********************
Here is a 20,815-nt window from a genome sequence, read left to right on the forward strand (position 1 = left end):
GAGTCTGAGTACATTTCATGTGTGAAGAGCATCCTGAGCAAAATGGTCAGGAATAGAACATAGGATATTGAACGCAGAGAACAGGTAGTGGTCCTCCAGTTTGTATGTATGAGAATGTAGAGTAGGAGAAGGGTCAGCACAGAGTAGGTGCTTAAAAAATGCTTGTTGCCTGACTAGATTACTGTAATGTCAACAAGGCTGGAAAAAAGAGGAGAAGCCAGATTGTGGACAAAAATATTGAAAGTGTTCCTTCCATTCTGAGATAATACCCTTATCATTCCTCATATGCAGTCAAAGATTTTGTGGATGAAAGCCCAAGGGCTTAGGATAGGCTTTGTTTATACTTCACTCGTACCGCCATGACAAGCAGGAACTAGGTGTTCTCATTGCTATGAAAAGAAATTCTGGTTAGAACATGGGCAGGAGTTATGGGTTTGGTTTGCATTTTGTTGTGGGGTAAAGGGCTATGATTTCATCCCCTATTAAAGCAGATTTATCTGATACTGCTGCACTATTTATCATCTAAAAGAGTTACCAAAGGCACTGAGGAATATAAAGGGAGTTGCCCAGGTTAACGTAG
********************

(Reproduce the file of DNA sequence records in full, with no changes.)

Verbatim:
Here is a 20,815-nt window from a genome sequence, read left to right on the forward strand (position 1 = left end):
GAGTCTGAGTACATTTCATGTGTGAAGAGCATCCTGAGCAAAATGGTCAGGAATAGAACATAGGATATTGAACGCAGAGAACAGGTAGTGGTCCTCCAGTTTGTATGTATGAGAATGTAGAGTAGGAGAAGGGTCAGCACAGAGTAGGTGCTTAAAAAATGCTTGTTGCCTGACTAGATTACTGTAATGTCAACAAGGCTGGAAAAAAGAGGAGAAGCCAGATTGTGGACAAAAATATTGAAAGTGTTCCTTCCATTCTGAGATAATACCCTTATCATTCCTCATATGCAGTCAAAGATTTTGTGGATGAAAGCCCAAGGGCTTAGGATAGGCTTTGTTTATACTTCACTCGTACCGCCATGACAAGCAGGAACTAGGTGTTCTCATTGCTATGAAAAGAAATTCTGGTTAGAACATGGGCAGGAGTTATGGGTTTGGTTTGCATTTTGTTGTGGGGTAAAGGGCTATGATTTCATCCCCTATTAAAGCAGATTTATCTGATACTGCTGCACTATTTATCATCTAAAAGAGTTACCAAAGGCACTGAGGAATATAAAGGGAGTTGCCCAGGTTAACGTAG